Experts weigh in on serving sizes, nutrition


Like many parents, Steve Mulligan looks at nutrition facts for help. But those numbers are based on one thing: serving size.

"We don't normally use the serving size as a guideline just because it tends to be kind of confusing," Mulligan said.

Many health experts agree and are calling for the Food and Drug Administration to revise serving size regulations, which are based in part on eating behavior surveys from the 1970s and '80s.

"People are eating much larger portions than they used to, so these numbers don't really reflect what people are typically consuming in one sitting," said Elisa Zied, dietician and author of "Nutrition at Your Fingertips."

Zied says this leads many to believe they're consuming fewer calories, fat and sodium than they are.

A recent survey by the Center for Science in the Public Interest compared serving sizes on labels to average consumption and came up with the worst offenders: ice cream, soup and non-stick cooking spray.

For example, a typical serving of ice cream is half a cup, but most scoop twice that much, racking up a day's worth of saturated fat.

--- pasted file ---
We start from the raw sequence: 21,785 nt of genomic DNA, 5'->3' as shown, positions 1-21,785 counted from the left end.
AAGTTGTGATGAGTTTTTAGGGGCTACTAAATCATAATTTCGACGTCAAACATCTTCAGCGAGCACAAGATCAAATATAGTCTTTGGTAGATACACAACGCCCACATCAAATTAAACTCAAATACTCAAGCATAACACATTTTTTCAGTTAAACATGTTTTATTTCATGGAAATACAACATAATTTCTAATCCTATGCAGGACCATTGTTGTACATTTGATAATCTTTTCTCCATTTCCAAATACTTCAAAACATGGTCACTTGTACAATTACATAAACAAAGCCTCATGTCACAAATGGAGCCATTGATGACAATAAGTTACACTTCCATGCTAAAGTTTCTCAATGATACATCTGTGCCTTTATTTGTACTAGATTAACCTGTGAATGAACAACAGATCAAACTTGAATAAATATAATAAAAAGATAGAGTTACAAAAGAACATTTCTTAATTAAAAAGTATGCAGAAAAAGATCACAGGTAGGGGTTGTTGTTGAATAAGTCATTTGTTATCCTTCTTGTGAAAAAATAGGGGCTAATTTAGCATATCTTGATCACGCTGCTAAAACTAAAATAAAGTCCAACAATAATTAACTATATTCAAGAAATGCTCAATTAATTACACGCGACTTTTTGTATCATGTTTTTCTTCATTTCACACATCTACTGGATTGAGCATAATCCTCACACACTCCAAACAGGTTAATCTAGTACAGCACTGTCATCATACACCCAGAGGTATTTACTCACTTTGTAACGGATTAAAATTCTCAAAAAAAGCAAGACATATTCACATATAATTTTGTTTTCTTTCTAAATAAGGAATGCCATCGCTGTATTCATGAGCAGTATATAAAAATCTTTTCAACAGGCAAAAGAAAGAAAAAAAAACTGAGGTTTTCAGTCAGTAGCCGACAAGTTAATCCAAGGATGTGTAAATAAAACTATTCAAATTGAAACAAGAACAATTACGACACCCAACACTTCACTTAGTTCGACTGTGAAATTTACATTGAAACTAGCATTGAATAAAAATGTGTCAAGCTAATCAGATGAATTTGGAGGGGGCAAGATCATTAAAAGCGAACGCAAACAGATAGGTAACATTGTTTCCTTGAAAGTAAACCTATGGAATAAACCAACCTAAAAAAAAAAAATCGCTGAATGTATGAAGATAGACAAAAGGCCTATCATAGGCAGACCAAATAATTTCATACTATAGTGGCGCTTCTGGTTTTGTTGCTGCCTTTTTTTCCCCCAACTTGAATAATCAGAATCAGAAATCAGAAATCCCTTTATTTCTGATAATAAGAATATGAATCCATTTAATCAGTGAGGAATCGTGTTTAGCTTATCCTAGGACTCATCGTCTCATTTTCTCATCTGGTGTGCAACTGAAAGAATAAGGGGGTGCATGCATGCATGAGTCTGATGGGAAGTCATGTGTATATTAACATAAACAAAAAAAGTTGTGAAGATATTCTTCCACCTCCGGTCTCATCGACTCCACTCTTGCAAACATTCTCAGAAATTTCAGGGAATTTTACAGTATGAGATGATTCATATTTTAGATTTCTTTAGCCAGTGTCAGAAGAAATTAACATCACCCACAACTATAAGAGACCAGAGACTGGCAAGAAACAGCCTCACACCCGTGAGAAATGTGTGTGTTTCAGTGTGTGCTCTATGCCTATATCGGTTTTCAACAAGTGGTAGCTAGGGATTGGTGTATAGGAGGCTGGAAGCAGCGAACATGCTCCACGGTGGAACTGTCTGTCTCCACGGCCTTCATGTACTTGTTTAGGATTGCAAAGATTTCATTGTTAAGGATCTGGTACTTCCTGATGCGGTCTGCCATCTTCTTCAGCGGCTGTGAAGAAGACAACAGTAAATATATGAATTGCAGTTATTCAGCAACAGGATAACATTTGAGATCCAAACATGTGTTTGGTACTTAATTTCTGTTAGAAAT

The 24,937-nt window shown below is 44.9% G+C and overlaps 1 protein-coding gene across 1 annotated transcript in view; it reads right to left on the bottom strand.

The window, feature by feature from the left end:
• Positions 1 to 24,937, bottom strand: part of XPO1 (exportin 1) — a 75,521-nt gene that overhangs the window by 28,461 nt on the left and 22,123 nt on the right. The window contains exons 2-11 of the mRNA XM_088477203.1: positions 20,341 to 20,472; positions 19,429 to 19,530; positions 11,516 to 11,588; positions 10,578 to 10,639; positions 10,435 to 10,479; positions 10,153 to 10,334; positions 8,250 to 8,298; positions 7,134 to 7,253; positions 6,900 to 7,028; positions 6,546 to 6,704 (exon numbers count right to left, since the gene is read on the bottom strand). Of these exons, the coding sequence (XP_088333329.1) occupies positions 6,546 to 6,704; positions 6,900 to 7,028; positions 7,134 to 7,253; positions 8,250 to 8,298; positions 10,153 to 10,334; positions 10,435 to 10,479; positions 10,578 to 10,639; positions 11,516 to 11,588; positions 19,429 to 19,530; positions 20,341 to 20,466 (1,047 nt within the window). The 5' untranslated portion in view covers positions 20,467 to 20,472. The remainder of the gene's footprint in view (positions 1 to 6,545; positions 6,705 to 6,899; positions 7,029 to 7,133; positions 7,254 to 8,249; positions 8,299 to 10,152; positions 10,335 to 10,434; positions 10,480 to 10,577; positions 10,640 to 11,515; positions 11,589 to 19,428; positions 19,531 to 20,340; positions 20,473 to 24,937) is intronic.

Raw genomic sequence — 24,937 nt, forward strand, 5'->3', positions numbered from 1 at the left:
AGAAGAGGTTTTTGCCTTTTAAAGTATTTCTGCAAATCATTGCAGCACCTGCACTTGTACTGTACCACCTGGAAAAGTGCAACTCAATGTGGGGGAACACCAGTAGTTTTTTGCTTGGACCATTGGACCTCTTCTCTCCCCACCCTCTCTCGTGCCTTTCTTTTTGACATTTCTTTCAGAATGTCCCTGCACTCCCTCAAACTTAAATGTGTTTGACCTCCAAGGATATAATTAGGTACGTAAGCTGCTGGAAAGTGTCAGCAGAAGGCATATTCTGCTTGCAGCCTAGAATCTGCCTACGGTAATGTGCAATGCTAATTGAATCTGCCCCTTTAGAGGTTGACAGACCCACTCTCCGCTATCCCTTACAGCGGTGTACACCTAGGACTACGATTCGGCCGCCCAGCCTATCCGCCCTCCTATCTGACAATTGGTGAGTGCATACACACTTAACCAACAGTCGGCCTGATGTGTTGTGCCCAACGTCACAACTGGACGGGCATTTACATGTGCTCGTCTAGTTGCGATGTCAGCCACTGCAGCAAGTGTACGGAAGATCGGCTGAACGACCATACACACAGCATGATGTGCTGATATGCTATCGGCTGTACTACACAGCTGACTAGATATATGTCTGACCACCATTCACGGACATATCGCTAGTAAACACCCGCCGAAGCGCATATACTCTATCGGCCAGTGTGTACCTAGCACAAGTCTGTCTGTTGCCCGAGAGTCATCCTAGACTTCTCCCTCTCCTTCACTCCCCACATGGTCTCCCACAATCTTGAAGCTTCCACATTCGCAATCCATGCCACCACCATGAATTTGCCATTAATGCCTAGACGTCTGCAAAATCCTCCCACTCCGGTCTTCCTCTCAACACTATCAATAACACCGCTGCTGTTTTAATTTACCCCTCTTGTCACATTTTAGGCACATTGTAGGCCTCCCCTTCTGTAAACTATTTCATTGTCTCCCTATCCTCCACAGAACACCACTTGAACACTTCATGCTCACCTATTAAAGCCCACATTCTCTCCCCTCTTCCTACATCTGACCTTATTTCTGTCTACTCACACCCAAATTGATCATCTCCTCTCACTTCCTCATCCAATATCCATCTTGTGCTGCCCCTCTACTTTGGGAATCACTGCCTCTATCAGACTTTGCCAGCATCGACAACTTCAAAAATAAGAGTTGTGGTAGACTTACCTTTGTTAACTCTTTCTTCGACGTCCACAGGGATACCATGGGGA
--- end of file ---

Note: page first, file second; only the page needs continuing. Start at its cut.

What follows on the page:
And who uses cooking spray for the recommended one-fourth of a second?

"You might compare five different kinds of cereal and find that one serving on one package is one cup and another serving might be a half a cup. So that makes it really tricky, and people just don't have the time, or typically don't make the time, to do all the math," Zied said.

Former FDA official Peter Pitts says it is a long and arduous process for the FDA to change anything on the food label.

"You need to find the science. You need to reach consensus with outside experts," he said.

Pitts wants change, but says portions are just one piece of the puzzle.

"So the really crucial thing is not to redefine what a serving is, it's just a number, but rather to help educate people as to what the appropriate amount of food they should intake and what kind and when," he said.

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